March 7, 2021
This week’s one hour radio broadcast with host Dale Throneberry has two guests.
- Tim O’Brien, Vietnam Army Sergeant and author of “The Things They Carried” and recently released docufilm “The War and Peace of Tim O’Brien”
- Phil Weitlauf, Army veteran and Director of the Michigan War Dog Memorial
O'Brien's Vietnam & Weitlauf's War Dog Memorial
Sgt. Tim O’Brien, Vietnam, Army – 1969
O’Brien earned his BA in 1968 in political science from Macalester College, where he was student body president. That same year he was drafted into the United States Army and was sent to Vietnam, where he served from 1969 to 1970 in 3rd Platoon, Company A, 5th Battalion, 46th Infantry Regiment, part of the 23rd Infantry Division (the Americal Division) that contained the unit that perpetrated the My Lai Massacre the year before his arrival. O’Brien has said that when his unit got to the area around My Lai (referred to as “Pinkville” by the U.S. forces), “we all wondered why the place was so hostile. We did not know there had been a massacre there a year earlier. The news about that only came out later, while we were there, and then we knew.”
Tim O’Brien has been called “the best American writer of his generation,” and America’s “poet laureate of war.” A Vietnam veteran, and National Book Award-winner, O’Brien is one of the great voices in modern American literature. The Library of Congress recently named his groundbreaking novel about the Vietnam War, The Things They Carried, one of the 65 most influential books in US history.
But O’Brien hasn’t put pen to paper in nearly two decades. He swore off making sentences when, at a late age, he had his first of two children. Plus, the nation was waging new wars in Afghanistan and Iraq that he couldn’t wrap his head around – wars that both reconfirmed and upended the notions of war, soldiers, and society that animated his books. Now, Tim O’Brien is trying to write again. He thinks the country is past due for a conversation about war’s impact. He thinks we’re running out of time. And, at age 70, that he is too.
What makes wars worth fighting? How do we write about war? What are the obligations of citizens with respect to war? What are the after-effects of war on individuals and families? The War and Peace of Tim O’Brien follows O’Brien on the journey of his last book, as he reveals the everyday ties between duty, art, family, and the trauma of war.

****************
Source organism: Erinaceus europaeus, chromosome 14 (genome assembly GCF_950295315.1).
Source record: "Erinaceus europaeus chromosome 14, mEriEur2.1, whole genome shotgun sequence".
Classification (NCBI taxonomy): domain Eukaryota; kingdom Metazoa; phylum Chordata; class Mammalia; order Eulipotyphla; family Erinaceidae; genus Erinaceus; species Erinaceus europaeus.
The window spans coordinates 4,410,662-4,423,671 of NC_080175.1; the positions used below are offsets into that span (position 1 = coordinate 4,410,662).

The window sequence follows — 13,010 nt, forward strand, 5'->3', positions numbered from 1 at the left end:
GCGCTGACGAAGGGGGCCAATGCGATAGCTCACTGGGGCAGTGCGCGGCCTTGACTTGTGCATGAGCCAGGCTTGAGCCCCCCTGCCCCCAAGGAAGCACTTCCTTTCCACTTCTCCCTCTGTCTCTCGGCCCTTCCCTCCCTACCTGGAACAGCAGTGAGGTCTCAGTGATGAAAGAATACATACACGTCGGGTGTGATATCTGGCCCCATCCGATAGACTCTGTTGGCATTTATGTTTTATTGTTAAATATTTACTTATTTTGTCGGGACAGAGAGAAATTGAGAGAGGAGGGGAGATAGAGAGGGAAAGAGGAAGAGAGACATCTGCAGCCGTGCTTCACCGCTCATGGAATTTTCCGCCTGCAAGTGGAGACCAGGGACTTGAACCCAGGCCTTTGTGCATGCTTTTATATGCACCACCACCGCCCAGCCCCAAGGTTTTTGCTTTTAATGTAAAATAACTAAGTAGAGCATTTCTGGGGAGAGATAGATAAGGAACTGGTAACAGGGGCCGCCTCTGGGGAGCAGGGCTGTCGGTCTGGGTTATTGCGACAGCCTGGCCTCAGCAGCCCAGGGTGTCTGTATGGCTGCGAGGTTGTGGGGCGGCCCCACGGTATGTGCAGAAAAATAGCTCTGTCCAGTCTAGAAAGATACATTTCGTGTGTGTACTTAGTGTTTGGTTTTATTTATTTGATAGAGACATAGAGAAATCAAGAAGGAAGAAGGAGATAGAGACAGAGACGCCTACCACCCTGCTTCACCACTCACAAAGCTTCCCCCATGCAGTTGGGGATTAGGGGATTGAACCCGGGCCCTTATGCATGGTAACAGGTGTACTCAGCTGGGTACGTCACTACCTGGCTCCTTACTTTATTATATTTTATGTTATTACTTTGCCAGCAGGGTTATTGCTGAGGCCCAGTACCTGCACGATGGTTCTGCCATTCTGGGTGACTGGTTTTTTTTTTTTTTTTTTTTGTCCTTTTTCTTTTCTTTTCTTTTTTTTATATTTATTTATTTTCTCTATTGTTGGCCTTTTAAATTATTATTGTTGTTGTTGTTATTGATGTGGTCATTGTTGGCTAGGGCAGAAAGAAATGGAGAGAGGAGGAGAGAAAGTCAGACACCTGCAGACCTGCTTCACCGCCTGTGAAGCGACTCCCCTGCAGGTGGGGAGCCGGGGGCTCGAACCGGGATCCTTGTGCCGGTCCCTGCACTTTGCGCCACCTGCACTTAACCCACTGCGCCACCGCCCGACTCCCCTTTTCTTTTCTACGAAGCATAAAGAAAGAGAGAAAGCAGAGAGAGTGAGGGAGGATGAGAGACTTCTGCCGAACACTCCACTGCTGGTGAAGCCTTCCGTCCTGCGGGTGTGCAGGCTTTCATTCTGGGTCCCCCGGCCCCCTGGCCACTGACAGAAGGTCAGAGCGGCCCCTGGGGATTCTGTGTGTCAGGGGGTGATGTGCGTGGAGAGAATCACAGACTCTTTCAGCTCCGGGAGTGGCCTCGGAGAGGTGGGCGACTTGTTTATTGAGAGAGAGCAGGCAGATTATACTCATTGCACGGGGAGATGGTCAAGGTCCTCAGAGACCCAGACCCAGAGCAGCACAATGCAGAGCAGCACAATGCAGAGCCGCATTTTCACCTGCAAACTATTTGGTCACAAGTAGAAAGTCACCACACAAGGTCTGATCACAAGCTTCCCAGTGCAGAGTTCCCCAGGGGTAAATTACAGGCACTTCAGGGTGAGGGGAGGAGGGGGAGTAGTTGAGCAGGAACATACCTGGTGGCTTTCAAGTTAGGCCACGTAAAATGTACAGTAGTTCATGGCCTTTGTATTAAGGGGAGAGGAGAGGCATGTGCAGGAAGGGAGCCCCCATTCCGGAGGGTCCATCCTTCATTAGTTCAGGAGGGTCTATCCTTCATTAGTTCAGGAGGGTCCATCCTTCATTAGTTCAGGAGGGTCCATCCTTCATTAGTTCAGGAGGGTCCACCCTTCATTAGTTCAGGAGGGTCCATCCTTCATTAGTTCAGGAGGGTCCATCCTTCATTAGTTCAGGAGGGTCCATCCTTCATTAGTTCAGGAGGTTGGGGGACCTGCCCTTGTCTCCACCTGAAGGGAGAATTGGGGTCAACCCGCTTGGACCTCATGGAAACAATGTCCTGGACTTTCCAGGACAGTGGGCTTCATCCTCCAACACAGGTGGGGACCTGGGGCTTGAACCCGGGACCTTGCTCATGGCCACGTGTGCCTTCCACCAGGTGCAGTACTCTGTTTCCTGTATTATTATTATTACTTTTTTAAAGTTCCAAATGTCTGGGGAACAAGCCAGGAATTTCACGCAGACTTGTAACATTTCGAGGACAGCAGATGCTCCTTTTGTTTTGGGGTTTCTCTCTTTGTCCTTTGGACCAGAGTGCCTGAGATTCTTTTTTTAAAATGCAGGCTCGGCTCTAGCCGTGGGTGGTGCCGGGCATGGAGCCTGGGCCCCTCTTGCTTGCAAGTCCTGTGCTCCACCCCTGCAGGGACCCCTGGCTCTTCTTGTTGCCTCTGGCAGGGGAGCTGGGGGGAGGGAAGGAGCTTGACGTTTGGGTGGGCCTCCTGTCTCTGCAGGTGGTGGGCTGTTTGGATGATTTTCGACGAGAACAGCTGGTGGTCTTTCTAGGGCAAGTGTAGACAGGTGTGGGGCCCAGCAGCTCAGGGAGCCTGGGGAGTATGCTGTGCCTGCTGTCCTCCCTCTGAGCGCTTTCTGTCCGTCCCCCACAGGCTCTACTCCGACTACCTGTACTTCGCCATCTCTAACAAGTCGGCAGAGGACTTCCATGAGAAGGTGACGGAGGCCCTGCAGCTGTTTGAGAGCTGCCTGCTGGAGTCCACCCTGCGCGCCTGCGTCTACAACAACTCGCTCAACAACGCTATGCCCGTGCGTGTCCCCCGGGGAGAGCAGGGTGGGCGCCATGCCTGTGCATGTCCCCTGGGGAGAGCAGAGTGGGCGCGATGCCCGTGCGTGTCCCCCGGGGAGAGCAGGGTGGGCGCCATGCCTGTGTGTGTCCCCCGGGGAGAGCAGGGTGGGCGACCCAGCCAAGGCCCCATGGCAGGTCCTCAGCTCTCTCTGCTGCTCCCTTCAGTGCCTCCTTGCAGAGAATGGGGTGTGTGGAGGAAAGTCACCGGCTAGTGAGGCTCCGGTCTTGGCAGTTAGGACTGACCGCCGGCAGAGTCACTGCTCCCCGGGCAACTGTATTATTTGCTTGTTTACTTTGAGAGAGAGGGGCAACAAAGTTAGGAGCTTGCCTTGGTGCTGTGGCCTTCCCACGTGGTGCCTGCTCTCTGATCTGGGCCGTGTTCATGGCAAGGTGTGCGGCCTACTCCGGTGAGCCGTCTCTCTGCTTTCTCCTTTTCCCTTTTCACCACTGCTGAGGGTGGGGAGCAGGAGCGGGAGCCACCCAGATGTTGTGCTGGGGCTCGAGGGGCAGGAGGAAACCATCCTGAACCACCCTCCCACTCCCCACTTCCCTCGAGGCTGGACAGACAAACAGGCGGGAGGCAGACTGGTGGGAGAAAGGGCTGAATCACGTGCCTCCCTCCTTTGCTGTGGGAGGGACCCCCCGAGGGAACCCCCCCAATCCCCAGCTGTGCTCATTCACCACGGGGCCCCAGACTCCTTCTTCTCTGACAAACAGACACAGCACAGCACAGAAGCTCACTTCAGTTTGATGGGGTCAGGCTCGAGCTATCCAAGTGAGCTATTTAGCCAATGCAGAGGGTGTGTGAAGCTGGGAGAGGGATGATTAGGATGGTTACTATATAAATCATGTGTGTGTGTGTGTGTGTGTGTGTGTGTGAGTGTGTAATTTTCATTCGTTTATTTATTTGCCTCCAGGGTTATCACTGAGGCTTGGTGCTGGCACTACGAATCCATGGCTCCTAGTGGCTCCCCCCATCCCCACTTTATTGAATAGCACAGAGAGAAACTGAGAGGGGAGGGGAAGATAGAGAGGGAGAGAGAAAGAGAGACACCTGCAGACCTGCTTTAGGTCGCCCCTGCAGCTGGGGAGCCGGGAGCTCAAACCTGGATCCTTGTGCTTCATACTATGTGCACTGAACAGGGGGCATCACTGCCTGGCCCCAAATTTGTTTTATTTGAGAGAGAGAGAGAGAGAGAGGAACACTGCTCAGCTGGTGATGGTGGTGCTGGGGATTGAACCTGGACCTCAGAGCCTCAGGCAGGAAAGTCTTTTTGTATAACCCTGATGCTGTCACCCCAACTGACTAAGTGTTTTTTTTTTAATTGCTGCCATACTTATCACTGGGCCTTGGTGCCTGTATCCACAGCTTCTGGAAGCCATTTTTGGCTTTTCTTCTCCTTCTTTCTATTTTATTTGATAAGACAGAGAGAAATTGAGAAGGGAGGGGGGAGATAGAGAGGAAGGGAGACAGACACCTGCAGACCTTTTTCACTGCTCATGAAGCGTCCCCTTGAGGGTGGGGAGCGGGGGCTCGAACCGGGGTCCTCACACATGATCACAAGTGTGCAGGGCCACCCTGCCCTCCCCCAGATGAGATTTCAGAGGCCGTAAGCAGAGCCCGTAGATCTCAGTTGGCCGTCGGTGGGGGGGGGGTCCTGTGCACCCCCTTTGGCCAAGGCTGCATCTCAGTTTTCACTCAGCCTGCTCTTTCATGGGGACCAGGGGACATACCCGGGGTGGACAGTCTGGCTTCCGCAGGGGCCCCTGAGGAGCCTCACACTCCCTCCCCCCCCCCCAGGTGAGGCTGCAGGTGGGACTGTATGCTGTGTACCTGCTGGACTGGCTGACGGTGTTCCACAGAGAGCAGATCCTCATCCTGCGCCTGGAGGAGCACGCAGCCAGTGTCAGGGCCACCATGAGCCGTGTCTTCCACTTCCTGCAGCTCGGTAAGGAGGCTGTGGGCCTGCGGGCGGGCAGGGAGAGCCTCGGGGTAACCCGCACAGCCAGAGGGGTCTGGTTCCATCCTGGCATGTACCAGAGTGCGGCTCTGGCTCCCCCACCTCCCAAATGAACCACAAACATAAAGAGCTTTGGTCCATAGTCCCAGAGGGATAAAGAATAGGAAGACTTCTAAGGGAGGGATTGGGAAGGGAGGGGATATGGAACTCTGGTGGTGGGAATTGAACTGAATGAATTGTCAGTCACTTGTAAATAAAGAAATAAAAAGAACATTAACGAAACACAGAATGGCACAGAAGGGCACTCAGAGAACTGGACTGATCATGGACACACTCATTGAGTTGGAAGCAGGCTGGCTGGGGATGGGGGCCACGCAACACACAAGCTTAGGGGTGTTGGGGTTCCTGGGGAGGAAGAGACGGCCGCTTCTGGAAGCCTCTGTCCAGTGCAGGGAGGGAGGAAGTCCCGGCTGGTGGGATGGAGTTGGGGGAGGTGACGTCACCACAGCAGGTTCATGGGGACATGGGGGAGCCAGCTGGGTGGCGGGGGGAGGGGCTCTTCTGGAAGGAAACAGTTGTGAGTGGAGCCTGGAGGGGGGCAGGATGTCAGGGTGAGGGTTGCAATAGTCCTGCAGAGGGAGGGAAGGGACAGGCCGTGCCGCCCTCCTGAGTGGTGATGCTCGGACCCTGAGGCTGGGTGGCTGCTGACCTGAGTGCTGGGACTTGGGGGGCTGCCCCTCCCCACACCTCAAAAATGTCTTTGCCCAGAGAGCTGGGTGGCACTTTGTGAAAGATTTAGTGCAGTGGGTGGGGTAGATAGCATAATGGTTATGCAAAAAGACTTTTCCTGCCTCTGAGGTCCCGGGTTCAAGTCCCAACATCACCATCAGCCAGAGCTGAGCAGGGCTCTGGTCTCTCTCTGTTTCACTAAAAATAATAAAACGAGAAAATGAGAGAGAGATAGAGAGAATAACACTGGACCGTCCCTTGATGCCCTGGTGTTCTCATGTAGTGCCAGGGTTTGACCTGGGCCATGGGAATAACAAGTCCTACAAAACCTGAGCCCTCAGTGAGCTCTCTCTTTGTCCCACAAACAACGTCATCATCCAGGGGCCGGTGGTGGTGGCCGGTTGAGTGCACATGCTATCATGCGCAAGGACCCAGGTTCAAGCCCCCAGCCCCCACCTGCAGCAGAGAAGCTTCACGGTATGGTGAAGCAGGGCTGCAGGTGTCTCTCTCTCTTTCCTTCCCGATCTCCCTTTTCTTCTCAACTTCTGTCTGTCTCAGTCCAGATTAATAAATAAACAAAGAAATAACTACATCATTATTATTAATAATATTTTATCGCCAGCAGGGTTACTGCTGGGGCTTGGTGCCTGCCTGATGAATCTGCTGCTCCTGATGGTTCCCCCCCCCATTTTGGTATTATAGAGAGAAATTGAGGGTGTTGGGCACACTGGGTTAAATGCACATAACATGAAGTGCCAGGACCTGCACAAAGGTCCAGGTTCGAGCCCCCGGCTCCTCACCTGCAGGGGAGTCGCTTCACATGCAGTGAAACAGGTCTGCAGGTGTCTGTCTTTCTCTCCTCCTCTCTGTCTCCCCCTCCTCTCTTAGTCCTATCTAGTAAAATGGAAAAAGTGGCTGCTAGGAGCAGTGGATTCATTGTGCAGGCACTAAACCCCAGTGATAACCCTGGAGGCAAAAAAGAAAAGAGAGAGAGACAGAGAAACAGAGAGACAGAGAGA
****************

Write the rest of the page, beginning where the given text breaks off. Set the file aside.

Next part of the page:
The War and Peace of Tim O’Brien is available as a VOD on Tuesday 2 March 2021 – www.timobrienfilm.com
This is NOT Tim’s First Book
The Things They Carried depicts the men of Alpha Company: Jimmy Cross, Henry Dobbins, Rat Kiley, Mitchell Sanders, Norman Bowker, Kiowa, and the character Tim O’Brien, who has survived his tour in Vietnam to become a father and writer at the age of forty-three.
Taught everywhere—from high school classrooms to graduate seminars in creative writing—it has become required reading for any American and continues to challenge readers in their perceptions of fact and fiction, war and peace, courage and fear and longing.
The Things They Carried won France’s prestigious Prix du Meilleur Livre Etranger and the Chicago Tribune Heartland Prize; it was also a finalist for the Pulitzer Prize and the National Book Critics Circle Award.
This book will be the basis for a new movie to be produced by Tom Hardy in 2021/2022.
Phil Weitlauf, War Dog Memorial – Lyon Township, Michigan
In 1936, the Elkow family of Lyons Township, Michigan built the “Happy Hunting Grounds Pet Cemetery.” In 1946 when the news of how many lives had been saved by War Dogs during WWII local residents raised the necessary money to install a monument to show their respect to their heroic K-9’s. By the mid 80’s interment had stopped and over the next 25 years nature took over.
In the summer of 2010 Phil Weitlauf, Project Director of the Michigan War Dog Memorial, was told about an abandoned war dog monument at the corner of Milford Rd and 11 Mile in Lyon Township. Phil took his trusted companion Cody, a German Shepherd, to take a look. When they arrived at the corner we saw nothing but a heavily wooded area. They parked the car and went for a walk and there it was a large granite monument with the words “The War Dog.” As we looked around we could see several headstones buried in the foliage and brush. The site was in horrible shape…and that’s when Phil knew something had to be done to preserve “The War Dog.”
For More Information: www.mwdm.org
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